• Startup kingmaker Sequoia funded ImageShack in 2008. Its Yfrog service soon got integrated into Twitter's mobile app as a default photo-sharing option.
  • Thanks to founder Joe Einhorn's relentless networking, Jack Dorsey joined The Fancy's board. Will Smith and Ashton Kutcher invested. Apple reportedly took an interest in the startup after Einhorn and Tim Cook met at Sun Valley.
  • Kutcher also backed Zaarly, followed by Kleiner Perkins, which invested $14 million. Meg Whitman joined the board.

Once you lose momentum, it's almost impossible to gain it back. Then the slow fade begins.

  • ImageShack's Yfrog made headlines when it became the vehicle for a lewd crotch shot shared on then-Rep. Anthony Weiner's Twitter account in 2011. But it couldn't capitalize on that moment of infamy: Twitter soon replaced third-party pic-sharing services with a built-in photo tool. A successor company, Nventify, markets an image-compression service called Imagizer, and shares an office address with ImageShack. A PR rep for Nventify did not respond to an emailed request for comment. Sequoia didn’t respond when asked what happened to its investment.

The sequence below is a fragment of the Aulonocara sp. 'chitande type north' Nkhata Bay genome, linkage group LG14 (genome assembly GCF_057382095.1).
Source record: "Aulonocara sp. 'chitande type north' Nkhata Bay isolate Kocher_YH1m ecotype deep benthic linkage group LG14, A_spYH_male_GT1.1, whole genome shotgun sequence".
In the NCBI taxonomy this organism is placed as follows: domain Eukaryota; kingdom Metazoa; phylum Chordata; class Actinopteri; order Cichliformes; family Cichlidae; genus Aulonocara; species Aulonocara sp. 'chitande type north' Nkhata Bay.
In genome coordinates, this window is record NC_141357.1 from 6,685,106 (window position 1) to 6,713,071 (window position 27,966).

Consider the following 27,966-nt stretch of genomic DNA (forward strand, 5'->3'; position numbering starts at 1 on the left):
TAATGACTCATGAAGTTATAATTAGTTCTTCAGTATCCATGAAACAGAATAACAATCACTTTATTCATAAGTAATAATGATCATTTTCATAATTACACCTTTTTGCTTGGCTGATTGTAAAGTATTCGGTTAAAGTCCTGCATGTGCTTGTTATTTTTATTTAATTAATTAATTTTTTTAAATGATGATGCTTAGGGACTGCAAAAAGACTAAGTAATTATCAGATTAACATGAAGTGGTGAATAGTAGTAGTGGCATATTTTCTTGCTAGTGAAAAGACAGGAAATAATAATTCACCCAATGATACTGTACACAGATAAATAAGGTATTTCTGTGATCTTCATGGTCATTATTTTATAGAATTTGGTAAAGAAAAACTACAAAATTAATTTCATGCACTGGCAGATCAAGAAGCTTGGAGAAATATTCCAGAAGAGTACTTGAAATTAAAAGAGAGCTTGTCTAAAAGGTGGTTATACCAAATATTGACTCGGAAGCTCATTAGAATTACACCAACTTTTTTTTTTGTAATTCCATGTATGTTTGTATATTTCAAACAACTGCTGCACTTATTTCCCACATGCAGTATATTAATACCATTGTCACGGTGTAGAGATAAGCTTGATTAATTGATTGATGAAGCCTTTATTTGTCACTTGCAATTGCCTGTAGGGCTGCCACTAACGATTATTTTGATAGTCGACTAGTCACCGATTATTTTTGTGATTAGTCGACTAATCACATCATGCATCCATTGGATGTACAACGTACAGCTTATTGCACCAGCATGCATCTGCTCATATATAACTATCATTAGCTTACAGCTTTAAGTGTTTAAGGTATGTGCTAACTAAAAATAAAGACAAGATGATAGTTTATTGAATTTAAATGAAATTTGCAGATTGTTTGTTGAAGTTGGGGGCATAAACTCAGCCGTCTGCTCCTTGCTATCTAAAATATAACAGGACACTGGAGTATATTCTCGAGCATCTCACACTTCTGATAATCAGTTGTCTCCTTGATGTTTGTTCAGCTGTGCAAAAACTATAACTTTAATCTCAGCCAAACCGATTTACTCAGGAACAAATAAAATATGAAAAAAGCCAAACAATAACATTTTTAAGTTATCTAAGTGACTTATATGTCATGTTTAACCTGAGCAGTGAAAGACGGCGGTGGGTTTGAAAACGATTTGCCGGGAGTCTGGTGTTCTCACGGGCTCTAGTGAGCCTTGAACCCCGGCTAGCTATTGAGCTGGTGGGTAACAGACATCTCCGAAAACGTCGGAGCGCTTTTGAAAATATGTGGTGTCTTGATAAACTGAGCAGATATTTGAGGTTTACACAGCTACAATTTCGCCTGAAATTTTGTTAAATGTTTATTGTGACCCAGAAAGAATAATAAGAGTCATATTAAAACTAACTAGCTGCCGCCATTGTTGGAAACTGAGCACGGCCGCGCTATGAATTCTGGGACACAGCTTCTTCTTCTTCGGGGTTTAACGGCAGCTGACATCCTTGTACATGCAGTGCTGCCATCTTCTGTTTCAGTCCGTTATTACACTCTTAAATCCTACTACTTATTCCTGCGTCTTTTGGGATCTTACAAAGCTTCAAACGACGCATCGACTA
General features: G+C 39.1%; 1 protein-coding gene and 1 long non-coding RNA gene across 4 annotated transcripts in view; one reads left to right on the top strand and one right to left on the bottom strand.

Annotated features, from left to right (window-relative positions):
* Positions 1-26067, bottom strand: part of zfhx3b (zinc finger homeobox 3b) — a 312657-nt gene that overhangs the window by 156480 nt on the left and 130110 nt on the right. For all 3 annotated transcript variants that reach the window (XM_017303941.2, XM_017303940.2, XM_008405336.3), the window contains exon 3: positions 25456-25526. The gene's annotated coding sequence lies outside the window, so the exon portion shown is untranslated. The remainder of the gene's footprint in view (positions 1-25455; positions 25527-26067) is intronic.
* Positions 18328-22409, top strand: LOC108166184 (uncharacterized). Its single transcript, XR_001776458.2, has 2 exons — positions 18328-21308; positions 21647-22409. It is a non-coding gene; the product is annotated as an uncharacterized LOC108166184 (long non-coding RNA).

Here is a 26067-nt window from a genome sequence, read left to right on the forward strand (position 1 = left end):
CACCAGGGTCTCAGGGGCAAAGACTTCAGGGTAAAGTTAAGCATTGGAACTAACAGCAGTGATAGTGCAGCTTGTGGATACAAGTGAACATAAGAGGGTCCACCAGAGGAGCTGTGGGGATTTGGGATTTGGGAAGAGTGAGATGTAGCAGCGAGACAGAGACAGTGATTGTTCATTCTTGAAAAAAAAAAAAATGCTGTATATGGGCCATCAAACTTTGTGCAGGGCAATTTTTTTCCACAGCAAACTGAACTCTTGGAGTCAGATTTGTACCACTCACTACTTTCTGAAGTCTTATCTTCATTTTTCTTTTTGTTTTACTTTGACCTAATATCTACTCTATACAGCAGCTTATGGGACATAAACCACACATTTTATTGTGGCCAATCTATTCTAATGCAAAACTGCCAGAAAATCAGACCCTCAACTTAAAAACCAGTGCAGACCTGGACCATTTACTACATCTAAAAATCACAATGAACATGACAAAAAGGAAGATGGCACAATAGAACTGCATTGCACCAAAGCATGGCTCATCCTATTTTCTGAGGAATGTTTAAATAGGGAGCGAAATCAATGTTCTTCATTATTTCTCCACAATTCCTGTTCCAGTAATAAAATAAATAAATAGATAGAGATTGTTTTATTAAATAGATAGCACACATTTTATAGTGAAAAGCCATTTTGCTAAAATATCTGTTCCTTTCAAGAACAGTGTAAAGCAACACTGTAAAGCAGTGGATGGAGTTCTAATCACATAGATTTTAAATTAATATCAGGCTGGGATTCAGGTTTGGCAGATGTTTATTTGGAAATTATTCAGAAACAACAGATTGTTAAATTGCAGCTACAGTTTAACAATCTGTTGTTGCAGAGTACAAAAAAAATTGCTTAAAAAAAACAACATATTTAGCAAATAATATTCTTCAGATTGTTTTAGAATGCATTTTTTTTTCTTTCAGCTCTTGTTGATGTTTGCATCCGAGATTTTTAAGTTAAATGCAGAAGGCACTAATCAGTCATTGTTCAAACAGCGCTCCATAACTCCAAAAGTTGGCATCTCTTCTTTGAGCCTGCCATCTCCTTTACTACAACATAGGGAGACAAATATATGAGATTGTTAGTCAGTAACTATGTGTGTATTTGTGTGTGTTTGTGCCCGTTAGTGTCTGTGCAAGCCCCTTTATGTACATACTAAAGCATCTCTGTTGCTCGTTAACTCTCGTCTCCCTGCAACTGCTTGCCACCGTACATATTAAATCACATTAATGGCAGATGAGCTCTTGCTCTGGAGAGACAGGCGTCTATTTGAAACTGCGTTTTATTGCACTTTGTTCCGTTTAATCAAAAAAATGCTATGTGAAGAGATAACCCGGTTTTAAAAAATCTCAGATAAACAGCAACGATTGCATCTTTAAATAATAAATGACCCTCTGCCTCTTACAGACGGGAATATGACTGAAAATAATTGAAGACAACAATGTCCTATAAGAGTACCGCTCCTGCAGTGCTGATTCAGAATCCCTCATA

• The Fancy laid employees off in 2014, and its revenues faded away after that. A turnaround CEO, Greg Spillane, tried to cut spending and revive the brand in 2019. It didn't work. A crowdfunding campaign raised under half a million dollars. Spillane, who didn’t respond to a LinkedIn message, no longer appears to be affiliated with The Fancy. He’s now CEO of a blockchain tools company.